Aspects of the present invention can provide flexible process-based techniques for improving information collection/management within the context of a user's work process. Generic process-based information collection systems and methods are provided that more efficiently capture information and yield reports than “form-based approaches.” These techniques are “process-based” since the information collection process is matched to the user's work process and can therefore allow an enterprise to capture desired information in the context of that work process. For example, in one embodiment, the information can be collected using a template selected from a group of templates. The process matches this template to a specific task the user performs within a specific work environment. As such, the information collected is based on the context of that user's work environment and relates to that user's specific task in that specific work environment. These techniques can allow users to collect the “desired” information in a specific situation and help ensure that the information collected is consistent, valid and useful to the enterprise. The template reduces or eliminates the amount of potentially extraneous information that the user might otherwise be tempted to submit to the IMS. As such, even if the user deems certain information as being appropriate or relevant in a given situation, the template can be designed or structured to prevent entry of such information to the extent it is not “desired.” The questions presented to the user are context sensitive depending on the particular information deemed important to the situation defined by the user. A work center design can be implemented which leverages historical data relating to the work process to increase the efficiency with which desired information is extracted from the work process.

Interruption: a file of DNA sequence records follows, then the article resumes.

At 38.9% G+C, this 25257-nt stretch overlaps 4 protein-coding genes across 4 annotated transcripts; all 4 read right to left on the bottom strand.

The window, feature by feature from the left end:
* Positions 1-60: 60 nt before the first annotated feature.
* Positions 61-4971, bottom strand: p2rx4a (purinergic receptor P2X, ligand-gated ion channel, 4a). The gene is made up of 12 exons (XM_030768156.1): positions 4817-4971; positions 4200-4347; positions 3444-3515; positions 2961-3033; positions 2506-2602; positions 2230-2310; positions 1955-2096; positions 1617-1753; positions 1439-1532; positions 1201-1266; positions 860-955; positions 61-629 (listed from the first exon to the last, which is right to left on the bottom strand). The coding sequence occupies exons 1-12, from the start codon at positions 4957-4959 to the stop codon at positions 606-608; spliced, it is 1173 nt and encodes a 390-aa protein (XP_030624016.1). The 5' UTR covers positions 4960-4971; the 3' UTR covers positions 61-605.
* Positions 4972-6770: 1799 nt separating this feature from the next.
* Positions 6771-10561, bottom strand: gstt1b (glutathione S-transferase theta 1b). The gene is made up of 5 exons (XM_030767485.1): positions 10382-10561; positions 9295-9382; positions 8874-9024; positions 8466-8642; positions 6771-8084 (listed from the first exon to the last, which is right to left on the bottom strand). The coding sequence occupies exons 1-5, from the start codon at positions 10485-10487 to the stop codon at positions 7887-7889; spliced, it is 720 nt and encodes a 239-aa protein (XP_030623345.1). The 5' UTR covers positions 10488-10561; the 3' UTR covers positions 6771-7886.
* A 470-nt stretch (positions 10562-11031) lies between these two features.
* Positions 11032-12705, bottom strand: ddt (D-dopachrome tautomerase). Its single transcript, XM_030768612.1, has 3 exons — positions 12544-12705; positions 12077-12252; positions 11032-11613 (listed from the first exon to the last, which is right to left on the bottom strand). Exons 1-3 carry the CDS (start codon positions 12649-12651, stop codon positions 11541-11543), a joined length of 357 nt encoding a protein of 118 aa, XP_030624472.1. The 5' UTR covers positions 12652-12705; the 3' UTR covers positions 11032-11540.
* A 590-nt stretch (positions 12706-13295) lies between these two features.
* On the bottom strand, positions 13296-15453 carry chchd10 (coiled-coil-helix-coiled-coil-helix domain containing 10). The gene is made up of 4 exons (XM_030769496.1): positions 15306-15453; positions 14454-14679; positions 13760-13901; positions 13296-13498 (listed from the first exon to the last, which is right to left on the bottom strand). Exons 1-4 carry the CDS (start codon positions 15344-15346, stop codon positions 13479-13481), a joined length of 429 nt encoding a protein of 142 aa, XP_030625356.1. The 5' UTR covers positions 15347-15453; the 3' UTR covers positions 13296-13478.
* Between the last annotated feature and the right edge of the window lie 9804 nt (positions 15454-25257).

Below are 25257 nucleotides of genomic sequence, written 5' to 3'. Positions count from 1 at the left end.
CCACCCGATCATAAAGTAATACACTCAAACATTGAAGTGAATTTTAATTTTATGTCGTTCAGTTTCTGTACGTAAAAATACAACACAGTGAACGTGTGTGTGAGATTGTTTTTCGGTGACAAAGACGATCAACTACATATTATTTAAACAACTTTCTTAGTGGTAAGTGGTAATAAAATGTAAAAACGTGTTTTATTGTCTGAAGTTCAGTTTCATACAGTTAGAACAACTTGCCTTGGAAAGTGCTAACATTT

To streamline the information collection process, software platforms for information collection can be provided which comprise custom software for use with computer hardware such as a portable “tablet” personal computer (PC). In one implementation, a portable computer can be used to collect the desired information within a template specific to a specific situation, and immediately post the completed template (collected information merged with template verbiage) into a database. The completed template serves as a report. These systems and methods can significantly reduce costs associated with collecting information in a work environment. The span or cycle time that exists between capturing information and reporting that information can also be significantly reduced. In addition, paper work associated with such processes can also be significantly reduced.